Driving alone up Vermont Route 12 this morning, in a forested area that winds between two ridges and along dead-tree-choked swamps, I spied a young bear on the pavement ahead of me. There was no one but me and the bear, and I coasted to the side and got out of little car. Overhead flew a single crow.
The bear, too young to see me at all, was small enough to be round in its four limbs and soft paws, walking in a circle, and I looked for the creature’s mother, as it seemed to be searching as well. Then, the youngster ducked beneath the guard rail and was gone, simple as that. I was back in my car and on my way. I passed no other traffic.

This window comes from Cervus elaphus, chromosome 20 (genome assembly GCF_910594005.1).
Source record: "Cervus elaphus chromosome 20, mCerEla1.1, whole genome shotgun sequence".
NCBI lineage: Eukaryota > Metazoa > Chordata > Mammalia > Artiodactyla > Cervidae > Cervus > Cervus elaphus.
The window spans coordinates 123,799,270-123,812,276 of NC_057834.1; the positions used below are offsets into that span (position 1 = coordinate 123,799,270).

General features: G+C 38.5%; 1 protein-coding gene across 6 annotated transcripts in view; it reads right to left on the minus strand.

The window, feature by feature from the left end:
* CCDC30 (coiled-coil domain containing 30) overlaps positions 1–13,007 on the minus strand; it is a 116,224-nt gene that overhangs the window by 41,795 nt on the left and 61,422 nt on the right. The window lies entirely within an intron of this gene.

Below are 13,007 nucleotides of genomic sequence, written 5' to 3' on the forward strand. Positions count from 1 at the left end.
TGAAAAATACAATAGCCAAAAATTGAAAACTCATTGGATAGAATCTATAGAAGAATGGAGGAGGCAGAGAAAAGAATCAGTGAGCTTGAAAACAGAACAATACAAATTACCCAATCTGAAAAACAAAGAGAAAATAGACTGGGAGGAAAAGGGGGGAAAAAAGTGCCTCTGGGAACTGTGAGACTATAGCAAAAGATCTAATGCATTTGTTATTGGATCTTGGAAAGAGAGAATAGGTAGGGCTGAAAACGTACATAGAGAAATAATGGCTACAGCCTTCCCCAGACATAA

150 years ago, bear and deer were nearly extinct in what was a nearly deforested Vermont. The wildlife has surged back in strength, both in the dearness of its young, and sometimes in what would be the fierceness of its parents. I hadn’t seen a bear in a few years, and I was glad to see this one. I’m hoping its mother was just beyond my sight.
In late winter
I sometimes glimpse bits of steam
coming up from
some fault in the old snow
and bend close and see it is lung-colored
and put down my nose
the chilly, enduring odor of bear….
From “The Bear” by Galway Kinnell